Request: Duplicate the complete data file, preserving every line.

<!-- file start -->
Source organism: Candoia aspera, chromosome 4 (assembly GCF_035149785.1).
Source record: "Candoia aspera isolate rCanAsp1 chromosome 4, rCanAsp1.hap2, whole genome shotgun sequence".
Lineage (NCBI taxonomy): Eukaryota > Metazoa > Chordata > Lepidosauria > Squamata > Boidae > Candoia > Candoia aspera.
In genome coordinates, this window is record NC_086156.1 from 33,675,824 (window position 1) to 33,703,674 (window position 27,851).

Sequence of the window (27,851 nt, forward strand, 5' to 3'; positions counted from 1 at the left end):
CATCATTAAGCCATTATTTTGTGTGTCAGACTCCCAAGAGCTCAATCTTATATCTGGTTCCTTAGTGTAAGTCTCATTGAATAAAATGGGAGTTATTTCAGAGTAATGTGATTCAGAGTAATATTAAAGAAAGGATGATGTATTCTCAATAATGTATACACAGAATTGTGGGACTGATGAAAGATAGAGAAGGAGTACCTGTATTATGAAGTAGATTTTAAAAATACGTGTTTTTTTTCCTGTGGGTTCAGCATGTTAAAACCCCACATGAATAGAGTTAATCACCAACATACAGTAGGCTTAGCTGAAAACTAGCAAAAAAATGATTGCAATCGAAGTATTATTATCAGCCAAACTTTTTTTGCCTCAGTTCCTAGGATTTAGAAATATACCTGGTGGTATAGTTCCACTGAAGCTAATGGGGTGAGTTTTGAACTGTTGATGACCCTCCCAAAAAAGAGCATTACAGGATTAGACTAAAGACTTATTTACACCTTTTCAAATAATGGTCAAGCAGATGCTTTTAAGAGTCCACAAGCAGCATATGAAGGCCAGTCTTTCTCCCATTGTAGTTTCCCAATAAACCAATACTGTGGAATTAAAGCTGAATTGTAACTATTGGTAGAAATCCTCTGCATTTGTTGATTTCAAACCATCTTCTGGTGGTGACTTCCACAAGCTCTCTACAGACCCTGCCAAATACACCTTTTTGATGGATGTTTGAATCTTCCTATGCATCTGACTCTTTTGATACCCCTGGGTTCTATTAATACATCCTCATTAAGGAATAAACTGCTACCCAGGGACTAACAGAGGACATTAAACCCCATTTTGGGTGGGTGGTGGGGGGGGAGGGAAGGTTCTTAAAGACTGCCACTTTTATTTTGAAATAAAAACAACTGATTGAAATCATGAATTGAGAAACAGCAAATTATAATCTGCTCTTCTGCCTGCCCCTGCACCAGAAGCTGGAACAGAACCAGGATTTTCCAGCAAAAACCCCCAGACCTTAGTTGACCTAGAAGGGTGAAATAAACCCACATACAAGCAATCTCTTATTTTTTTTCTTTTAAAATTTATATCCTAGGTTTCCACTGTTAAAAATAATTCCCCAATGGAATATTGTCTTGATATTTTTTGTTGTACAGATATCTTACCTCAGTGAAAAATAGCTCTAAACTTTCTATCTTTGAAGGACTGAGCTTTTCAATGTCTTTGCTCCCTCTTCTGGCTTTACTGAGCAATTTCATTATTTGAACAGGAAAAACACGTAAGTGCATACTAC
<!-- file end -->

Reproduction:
Source organism: Candoia aspera, chromosome 4 (assembly GCF_035149785.1).
Source record: "Candoia aspera isolate rCanAsp1 chromosome 4, rCanAsp1.hap2, whole genome shotgun sequence".
Lineage (NCBI taxonomy): Eukaryota > Metazoa > Chordata > Lepidosauria > Squamata > Boidae > Candoia > Candoia aspera.
In genome coordinates, this window is record NC_086156.1 from 33,675,824 (window position 1) to 33,703,674 (window position 27,851).

Sequence of the window (27,851 nt, forward strand, 5' to 3'; positions counted from 1 at the left end):
CATCATTAAGCCATTATTTTGTGTGTCAGACTCCCAAGAGCTCAATCTTATATCTGGTTCCTTAGTGTAAGTCTCATTGAATAAAATGGGAGTTATTTCAGAGTAATGTGATTCAGAGTAATATTAAAGAAAGGATGATGTATTCTCAATAATGTATACACAGAATTGTGGGACTGATGAAAGATAGAGAAGGAGTACCTGTATTATGAAGTAGATTTTAAAAATACGTGTTTTTTTTCCTGTGGGTTCAGCATGTTAAAACCCCACATGAATAGAGTTAATCACCAACATACAGTAGGCTTAGCTGAAAACTAGCAAAAAAATGATTGCAATCGAAGTATTATTATCAGCCAAACTTTTTTTGCCTCAGTTCCTAGGATTTAGAAATATACCTGGTGGTATAGTTCCACTGAAGCTAATGGGGTGAGTTTTGAACTGTTGATGACCCTCCCAAAAAAGAGCATTACAGGATTAGACTAAAGACTTATTTACACCTTTTCAAATAATGGTCAAGCAGATGCTTTTAAGAGTCCACAAGCAGCATATGAAGGCCAGTCTTTCTCCCATTGTAGTTTCCCAATAAACCAATACTGTGGAATTAAAGCTGAATTGTAACTATTGGTAGAAATCCTCTGCATTTGTTGATTTCAAACCATCTTCTGGTGGTGACTTCCACAAGCTCTCTACAGACCCTGCCAAATACACCTTTTTGATGGATGTTTGAATCTTCCTATGCATCTGACTCTTTTGATACCCCTGGGTTCTATTAATACATCCTCATTAAGGAATAAACTGCTACCCAGGGACTAACAGAGGACATTAAACCCCATTTTGGGTGGGTGGTGGGGGGGGAGGGAAGGTTCTTAAAGACTGCCACTTTTATTTTGAAATAAAAACAACTGATTGAAATCATGAATTGAGAAACAGCAAATTATAATCTGCTCTTCTGCCTGCCCCTGCACCAGAAGCTGGAACAGAACCAGGATTTTCCAGCAAAAACCCCCAGACCTTAGTTGACCTAGAAGGGTGAAATAAACCCACATACAAGCAATCTCTTATTTTTTTTCTTTTAAAATTTATATCCTAGGTTTCCACTGTTAAAAATAATTCCCCAATGGAATATTGTCTTGATATTTTTTGTTGTACAGATATCTTACCTCAGTGAAAAATAGCTCTAAACTTTCTATCTTTGAAGGACTGAGCTTTTCAATGTCTTTGCTCCCTCTTCTGGCTTTACTGAGCAATTTCATTATTTGAACAGGAAAAACACGTAAGTGCATACTAC